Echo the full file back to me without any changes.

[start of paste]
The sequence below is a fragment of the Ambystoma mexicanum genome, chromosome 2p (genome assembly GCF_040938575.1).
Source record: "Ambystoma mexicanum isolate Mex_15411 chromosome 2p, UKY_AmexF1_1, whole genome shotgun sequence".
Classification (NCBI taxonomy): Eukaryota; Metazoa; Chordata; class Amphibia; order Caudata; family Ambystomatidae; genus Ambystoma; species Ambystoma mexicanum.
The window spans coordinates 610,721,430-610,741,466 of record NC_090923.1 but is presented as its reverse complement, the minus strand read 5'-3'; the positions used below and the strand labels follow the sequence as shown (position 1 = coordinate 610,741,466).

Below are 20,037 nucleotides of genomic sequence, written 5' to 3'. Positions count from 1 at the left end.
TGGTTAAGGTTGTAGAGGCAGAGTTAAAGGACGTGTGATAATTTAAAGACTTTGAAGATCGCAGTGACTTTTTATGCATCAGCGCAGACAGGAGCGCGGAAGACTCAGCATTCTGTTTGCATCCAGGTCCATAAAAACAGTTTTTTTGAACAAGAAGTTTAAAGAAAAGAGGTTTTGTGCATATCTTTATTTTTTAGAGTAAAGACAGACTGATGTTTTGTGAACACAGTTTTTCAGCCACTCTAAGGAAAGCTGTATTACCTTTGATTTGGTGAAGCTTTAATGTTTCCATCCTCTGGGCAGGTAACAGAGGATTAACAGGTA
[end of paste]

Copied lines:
The sequence below is a fragment of the Ambystoma mexicanum genome, chromosome 2p (genome assembly GCF_040938575.1).
Source record: "Ambystoma mexicanum isolate Mex_15411 chromosome 2p, UKY_AmexF1_1, whole genome shotgun sequence".
Classification (NCBI taxonomy): Eukaryota; Metazoa; Chordata; class Amphibia; order Caudata; family Ambystomatidae; genus Ambystoma; species Ambystoma mexicanum.
The window spans coordinates 610,721,430-610,741,466 of record NC_090923.1 but is presented as its reverse complement, the minus strand read 5'-3'; the positions used below and the strand labels follow the sequence as shown (position 1 = coordinate 610,741,466).

Below are 20,037 nucleotides of genomic sequence, written 5' to 3'. Positions count from 1 at the left end.
TGGTTAAGGTTGTAGAGGCAGAGTTAAAGGACGTGTGATAATTTAAAGACTTTGAAGATCGCAGTGACTTTTTATGCATCAGCGCAGACAGGAGCGCGGAAGACTCAGCATTCTGTTTGCATCCAGGTCCATAAAAACAGTTTTTTTGAACAAGAAGTTTAAAGAAAAGAGGTTTTGTGCATATCTTTATTTTTTAGAGTAAAGACAGACTGATGTTTTGTGAACACAGTTTTTCAGCCACTCTAAGGAAAGCTGTATTACCTTTGATTTGGTGAAGCTTTAATGTTTCCATCCTCTGGGCAGGTAACAGAGGATTAACAGGTA